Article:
If You Liked Wonder, You Might Also Like…

If you’re part of the HPB Book Club, you are currently reading (or perhaps just finished) Wonder by R.J. Palacio, a touching middle-grade novel about Auggie Pullman, a young boy with a rare medical facial deformity as he struggles through his first year at a mainstream school. The kids that are kind enough to look past Auggie’s strange appearance discover a smart, funny kid who  is so much more than what he looks like. Palacio explores Auggie’s story from different points of view so that you learn not just how Auggie feels about a situation, but also his family and his friends. Through Wonder, Palacio weaves a tale of courage and kindness that sparked the Choose Kind Movement, where classrooms fight against bullying by signing a pledge to Choose Kind.

If you liked, Wonder, here are a few other books you might like.

Mockingbird, by Kathryn Erskine • Stargirl, by Jerry Spinelli • Out of My Mind, by Sharon M. Draper • Counting by 7s, by Holly Goldberg Sloan • Absolutely Almost, by Lisa Graff • Firegirl, by Tony Abbott • Fish in a Tree, by Lynda Mullaly Hunt • Joey Pigza Swallowed the Key, by Jack Gantos • Lost in the Sun, by Lisa Graff • A Dog Called Homeless, by Sarah Lean • Because of Mr. Terupt, by Rob Buyea

Since one of my favorite things about Wonder was how the story was told through different perspectives, I think I’ll head to my local HPB to pick up a copy of Because of Mr. Terupt, as its story is also told through varying points-of-view. What will be your next read?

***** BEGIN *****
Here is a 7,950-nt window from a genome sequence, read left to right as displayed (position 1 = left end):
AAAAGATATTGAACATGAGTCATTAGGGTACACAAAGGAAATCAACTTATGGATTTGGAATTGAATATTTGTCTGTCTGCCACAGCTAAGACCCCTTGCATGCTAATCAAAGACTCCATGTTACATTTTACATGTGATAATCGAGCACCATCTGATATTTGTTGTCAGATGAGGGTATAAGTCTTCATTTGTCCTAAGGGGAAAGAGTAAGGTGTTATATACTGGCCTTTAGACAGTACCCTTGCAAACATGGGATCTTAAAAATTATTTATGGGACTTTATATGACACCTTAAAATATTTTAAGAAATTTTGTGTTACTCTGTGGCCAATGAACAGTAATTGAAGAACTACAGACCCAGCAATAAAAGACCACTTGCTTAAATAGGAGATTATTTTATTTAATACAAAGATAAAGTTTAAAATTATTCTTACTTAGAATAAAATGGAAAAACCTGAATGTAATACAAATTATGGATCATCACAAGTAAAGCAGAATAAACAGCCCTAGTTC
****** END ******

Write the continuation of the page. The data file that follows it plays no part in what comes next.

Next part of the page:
What to get in on the conversation? Join the HPB Book Club at hpb.com/bookclub.

If You Liked The Girls, You Might Also Like…

If you are part of the HPB Book Club, you are currently reading or perhaps just finished The Girls by Emma Cline, a clever, yet disturbing coming-of-age novel inspired by the murders committed by Charles Manson’s followers in 1969. In the novel, a strange encounter with an ex-boyfriend’s son leaves Evie Boyd looking back to the summer of 1969, the summer she met “the girls.” Told though multiple flashbacks, Cline describes how Evie obsession with one of “the girls” draws her into a cult and ultimately to one night of unthinkable violence. Cline’s spellbinding prose and psychological insight make this book hard to put down. If you also liked The Girls, here are a few other books you might like.

Survivor by Chuck Palahniuk • Another Brooklyn by Jacqueline Woodson • Girls on Fire by Robin Wasserman • How to Set a Fire and Why by Jesse Ball All the Missing Girls by Megan Miranda • Modern Lovers by Emma Straub • Truly Madly Guilty by Liane Moriarty

So, what’s your next read? Join the HPB Book Club at hpb.com/bookclub.

Julie is Traffic Manager at Half Price Books Corporate.
You may follow her on Twitter at @auntjewey.

If You Liked The Girl on the Train, You Might Also Like…